Event Title

Shackled Democratically? Global Raciality, Terror, and the Black Body

Streaming Media

Description

After a series of black youth deaths protesters have taken to the streets challenging the idea that black bodies do not matter in a democracy that promises the world to the world. The protests in several cities in the US have increased along with other protests in other parts of the world. Emerging revolutionary racialized and sexual poetics, I argue, ride the transformative power of the "erotic" while resisting and interrupting tired gendered and universal portrayals of a democracy of potentiality with a masculine rational forward West-subject as its global agent. The practical and conceptual shifts of the protests in New York City and Ferguson present an energy that disrupts "business as usual" global raciality and substantively transforms racialized relations. The protester's poetry (poems, slogans, songs) is an essential driver of this energy which contests fetishized syndromes of democratic transformation challenging the ways such democracy shackles and kills black bodies. In fact, these protests speak of the black body and of a democracy otherwise.

About the Lecturer: Anna M. Agathangelou, Associate Professor of York University and Fellow Science, Technology and Society at John F. Kennedy School, Harvard

Document Type

Event

Start Date

6-5-2015 12:00 PM

End Date

6-5-2015 1:15 PM

Location

Fairhaven College Auditorium

Resource Type

Moving image

Title of Series

World Issues Forum

Genre/Form

lectures

Contributing Repository

Fairhaven College of Interdisciplinary Studies

Keywords

Racial justice, Protester's poetry, Global raciality

Rights

This resources is displayed for educational purposes only and may be subject to U.S. and international copyright laws.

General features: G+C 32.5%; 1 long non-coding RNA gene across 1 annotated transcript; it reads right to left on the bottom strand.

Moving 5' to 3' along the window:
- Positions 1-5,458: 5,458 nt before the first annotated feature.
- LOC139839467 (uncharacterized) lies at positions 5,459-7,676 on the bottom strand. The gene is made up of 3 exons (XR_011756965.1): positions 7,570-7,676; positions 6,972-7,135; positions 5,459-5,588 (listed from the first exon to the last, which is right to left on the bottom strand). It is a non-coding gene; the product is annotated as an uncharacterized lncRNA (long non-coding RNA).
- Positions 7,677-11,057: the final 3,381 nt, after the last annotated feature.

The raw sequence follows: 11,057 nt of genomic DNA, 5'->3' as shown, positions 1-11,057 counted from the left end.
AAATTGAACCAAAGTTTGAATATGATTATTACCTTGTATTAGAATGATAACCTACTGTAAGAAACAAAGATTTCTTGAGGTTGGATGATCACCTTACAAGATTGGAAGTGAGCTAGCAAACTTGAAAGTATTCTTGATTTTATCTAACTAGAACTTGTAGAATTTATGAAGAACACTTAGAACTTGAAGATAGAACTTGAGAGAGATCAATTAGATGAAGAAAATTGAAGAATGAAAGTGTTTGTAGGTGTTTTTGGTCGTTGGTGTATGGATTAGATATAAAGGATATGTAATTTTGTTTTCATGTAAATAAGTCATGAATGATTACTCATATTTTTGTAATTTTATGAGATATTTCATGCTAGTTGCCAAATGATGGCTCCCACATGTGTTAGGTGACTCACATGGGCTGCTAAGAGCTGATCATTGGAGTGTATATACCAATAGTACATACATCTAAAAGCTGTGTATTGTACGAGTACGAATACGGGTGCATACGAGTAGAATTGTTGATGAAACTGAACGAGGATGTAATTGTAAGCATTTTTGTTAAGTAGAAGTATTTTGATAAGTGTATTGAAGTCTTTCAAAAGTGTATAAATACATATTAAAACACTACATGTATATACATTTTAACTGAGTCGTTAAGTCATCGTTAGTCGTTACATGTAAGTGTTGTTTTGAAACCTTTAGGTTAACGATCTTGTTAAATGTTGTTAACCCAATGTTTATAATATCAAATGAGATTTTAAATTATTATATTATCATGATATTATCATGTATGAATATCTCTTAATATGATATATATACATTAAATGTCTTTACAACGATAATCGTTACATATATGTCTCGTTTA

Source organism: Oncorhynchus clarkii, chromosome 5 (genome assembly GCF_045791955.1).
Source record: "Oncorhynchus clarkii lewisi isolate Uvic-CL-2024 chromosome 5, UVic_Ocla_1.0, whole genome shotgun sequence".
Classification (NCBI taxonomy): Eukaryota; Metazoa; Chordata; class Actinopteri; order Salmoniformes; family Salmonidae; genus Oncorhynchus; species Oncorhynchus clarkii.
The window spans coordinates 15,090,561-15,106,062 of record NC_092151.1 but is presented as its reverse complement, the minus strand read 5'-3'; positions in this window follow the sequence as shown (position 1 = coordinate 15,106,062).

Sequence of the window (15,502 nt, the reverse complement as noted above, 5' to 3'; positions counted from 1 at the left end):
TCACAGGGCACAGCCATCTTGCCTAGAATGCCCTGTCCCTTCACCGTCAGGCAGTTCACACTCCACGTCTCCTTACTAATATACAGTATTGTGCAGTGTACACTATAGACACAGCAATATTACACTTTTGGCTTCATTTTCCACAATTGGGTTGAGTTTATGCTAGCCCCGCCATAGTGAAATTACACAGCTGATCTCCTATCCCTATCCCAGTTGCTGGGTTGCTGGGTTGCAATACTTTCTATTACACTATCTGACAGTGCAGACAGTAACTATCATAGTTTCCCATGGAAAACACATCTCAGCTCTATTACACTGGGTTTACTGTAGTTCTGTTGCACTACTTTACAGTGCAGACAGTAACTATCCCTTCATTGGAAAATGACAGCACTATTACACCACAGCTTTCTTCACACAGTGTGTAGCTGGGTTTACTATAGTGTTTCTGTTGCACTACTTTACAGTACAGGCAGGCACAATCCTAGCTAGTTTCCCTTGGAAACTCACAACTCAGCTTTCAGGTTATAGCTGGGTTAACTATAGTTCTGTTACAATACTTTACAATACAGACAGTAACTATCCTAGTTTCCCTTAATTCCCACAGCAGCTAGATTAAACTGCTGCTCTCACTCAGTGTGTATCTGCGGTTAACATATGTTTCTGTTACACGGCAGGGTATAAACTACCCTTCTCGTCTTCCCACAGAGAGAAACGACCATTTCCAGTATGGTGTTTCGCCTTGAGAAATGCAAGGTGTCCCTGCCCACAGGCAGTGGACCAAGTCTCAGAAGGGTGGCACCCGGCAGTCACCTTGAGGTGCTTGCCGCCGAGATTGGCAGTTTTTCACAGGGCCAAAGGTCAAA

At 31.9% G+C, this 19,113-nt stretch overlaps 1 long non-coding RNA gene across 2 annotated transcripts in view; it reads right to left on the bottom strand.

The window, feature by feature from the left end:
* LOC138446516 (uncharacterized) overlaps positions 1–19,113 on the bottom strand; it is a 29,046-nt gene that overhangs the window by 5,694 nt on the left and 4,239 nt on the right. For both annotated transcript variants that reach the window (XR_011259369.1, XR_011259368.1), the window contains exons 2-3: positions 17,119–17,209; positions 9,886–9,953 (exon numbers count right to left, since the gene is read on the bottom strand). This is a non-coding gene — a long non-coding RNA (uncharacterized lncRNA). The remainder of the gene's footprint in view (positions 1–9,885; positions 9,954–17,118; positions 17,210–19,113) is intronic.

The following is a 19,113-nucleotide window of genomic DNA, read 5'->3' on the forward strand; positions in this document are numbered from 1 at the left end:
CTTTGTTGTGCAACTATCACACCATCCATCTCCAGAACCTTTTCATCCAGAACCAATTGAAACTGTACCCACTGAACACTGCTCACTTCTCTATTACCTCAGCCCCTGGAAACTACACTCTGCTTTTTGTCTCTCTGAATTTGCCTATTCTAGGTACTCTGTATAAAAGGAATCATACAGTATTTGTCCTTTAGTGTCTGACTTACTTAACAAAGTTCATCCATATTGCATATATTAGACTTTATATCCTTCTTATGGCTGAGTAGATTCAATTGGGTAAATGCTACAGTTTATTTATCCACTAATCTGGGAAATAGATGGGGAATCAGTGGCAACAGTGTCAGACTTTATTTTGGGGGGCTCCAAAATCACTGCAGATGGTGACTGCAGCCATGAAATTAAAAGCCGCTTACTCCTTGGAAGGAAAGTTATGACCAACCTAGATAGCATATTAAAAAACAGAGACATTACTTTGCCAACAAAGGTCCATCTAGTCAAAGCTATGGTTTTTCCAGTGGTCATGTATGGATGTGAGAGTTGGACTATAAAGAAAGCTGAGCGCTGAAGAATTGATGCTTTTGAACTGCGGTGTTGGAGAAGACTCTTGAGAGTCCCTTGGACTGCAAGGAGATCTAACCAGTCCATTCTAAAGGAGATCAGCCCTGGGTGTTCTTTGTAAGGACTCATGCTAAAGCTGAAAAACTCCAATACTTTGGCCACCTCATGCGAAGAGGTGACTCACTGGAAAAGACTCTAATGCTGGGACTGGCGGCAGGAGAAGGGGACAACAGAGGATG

Language

English

Format

video/mp4

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May 6th, 12:00 PM May 6th, 1:15 PM

Shackled Democratically? Global Raciality, Terror, and the Black Body

Fairhaven College Auditorium

After a series of black youth deaths protesters have taken to the streets challenging the idea that black bodies do not matter in a democracy that promises the world to the world. The protests in several cities in the US have increased along with other protests in other parts of the world. Emerging revolutionary racialized and sexual poetics, I argue, ride the transformative power of the "erotic" while resisting and interrupting tired gendered and universal portrayals of a democracy of potentiality with a masculine rational forward West-subject as its global agent. The practical and conceptual shifts of the protests in New York City and Ferguson present an energy that disrupts "business as usual" global raciality and substantively transforms racialized relations. The protester's poetry (poems, slogans, songs) is an essential driver of this energy which contests fetishized syndromes of democratic transformation challenging the ways such democracy shackles and kills black bodies. In fact, these protests speak of the black body and of a democracy otherwise.

About the Lecturer: Anna M. Agathangelou, Associate Professor of York University and Fellow Science, Technology and Society at John F. Kennedy School, Harvard